Urban Metabolism is Faster than Ever

Cities have a metabolism — an in and out flow of materials and energy. The pace and scale of this metabolism help to determine how sustainable cities are. At least, this is a popular idea among academics. I spent last weekend at a workshop at the YMCA in Estes Park, where urban metabolism was front and center. I was participating in the NSF-funded Research Coordination Network on Sustainable Cities. The workshop brought together engineers, modelers, transportation experts, social scientists, and practitioners to discuss the research and practice needs for improving urban sustainability, particularly in the areas of energy, water and climate change.

Going into the workshop I was familiar with the idea of an urban metabolism but afterward I decided that I wanted to learn a bit more. One of the leading articles on the topic is written by Chris Kennedy and colleagues and published in the Journal of Industrial Ecology. They call urban metabolism “the sum total of the technical and socioeconomic processes that occur in cities, resulting in growth, production of energy, and elimination of waste.”

There are three things I learned from reading this. The first isn’t that surprising. Kennedy et al. say that the metabolism of cities is increasing — and they mean that cities’ per capita consumption of water, materials, energy, and nutrients is getting larger. More materials and energy are coming in to cities than are leaving cities, and these materials are coming from farther and farther away: “in some respects the city is like a plant stretching its roots out further and further until its resource needs are met.”

The second interesting idea is that metabolism accounting isn’t only able to track what goes in out of cities. A city’s metabolism also includes what stays in cities: what accumulates in aquifers, buildings, soils, and people. For example, 60% of all phosphorous and nitrogen inputs to Hong Kong never leave the city. These nutrients may be recycled, but the vast majority accumulate. The ability of cities to act as reservoirs for nutrients may be contributing to decreasing soil fertility in agricultural lands. An unanswered question in the paper is whether cities should be actively finding ways to “give back” nutrients to surrounding farm areas — from waste water or food waste for example. This used to be done but now cities handle waste much differently, relying on landfills and incinerators. Could urban-to-rural nutrient transfer practices be used again?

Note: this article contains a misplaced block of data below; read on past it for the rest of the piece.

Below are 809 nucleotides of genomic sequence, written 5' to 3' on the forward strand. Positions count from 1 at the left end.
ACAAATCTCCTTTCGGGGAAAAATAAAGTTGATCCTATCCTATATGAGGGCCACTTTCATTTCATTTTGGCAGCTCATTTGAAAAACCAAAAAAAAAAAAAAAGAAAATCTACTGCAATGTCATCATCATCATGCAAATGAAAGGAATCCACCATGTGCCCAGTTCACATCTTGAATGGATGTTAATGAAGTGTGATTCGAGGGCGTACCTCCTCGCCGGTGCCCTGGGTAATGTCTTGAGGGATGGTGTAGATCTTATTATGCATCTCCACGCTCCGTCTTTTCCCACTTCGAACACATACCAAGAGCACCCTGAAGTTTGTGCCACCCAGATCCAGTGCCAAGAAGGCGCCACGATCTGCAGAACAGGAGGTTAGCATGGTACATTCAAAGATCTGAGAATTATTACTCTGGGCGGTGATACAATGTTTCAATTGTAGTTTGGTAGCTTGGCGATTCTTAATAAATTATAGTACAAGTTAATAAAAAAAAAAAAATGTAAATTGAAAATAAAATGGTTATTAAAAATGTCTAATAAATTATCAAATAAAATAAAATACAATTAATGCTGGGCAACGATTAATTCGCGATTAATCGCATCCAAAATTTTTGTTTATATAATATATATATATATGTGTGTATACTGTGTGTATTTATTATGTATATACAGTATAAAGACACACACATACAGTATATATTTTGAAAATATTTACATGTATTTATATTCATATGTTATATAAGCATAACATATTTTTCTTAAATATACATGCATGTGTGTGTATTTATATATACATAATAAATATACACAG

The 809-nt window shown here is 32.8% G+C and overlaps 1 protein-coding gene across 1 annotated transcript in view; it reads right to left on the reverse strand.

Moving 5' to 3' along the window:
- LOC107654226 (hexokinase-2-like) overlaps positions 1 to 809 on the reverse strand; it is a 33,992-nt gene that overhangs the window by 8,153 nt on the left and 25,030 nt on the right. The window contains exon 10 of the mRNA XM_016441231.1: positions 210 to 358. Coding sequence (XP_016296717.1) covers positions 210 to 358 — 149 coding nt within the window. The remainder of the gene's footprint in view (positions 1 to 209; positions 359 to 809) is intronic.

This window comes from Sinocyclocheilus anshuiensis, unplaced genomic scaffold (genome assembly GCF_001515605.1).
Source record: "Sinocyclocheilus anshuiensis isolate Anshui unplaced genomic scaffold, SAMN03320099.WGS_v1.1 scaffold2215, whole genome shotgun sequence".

The last point I want to make about this article, and about the concept of urban metabolism, is the assumption that metabolism is for growth. Frankly, I was surprised to see this as part of the definition used by Kennedy and his colleagues. Water, materials, energy and nutrients are needed by cities that are shrinking or in a steady state. The same goes for people — we eat and burn energy and expel waste even when we are done growing. Urban metabolism studies often claim to be useful to decision makers by helping them pinpoint inefficiencies or over-extraction of resources. I think it would also be useful to think about how a metabolism that supports growth is different from one that doesn’t, or what kinds of growth can be supported with different “modes” of metabolism. This would help make urban metabolism studies even more useful in the policy and planning processes.

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